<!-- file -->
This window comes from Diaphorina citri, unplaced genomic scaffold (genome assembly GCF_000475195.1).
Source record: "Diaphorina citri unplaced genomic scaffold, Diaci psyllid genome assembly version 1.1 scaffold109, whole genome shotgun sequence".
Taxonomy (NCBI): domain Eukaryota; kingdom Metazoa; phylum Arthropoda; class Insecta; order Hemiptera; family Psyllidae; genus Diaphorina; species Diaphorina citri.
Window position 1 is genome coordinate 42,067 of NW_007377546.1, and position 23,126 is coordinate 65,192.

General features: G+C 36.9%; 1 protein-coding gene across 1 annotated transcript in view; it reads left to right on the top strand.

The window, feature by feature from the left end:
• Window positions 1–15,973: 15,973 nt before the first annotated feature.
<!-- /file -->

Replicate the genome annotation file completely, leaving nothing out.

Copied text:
This window comes from Diaphorina citri, unplaced genomic scaffold (genome assembly GCF_000475195.1).
Source record: "Diaphorina citri unplaced genomic scaffold, Diaci psyllid genome assembly version 1.1 scaffold109, whole genome shotgun sequence".
Taxonomy (NCBI): domain Eukaryota; kingdom Metazoa; phylum Arthropoda; class Insecta; order Hemiptera; family Psyllidae; genus Diaphorina; species Diaphorina citri.
Window position 1 is genome coordinate 42,067 of NW_007377546.1, and position 23,126 is coordinate 65,192.

General features: G+C 36.9%; 1 protein-coding gene across 1 annotated transcript in view; it reads left to right on the top strand.

The window, feature by feature from the left end:
• Window positions 1–15,973: 15,973 nt before the first annotated feature.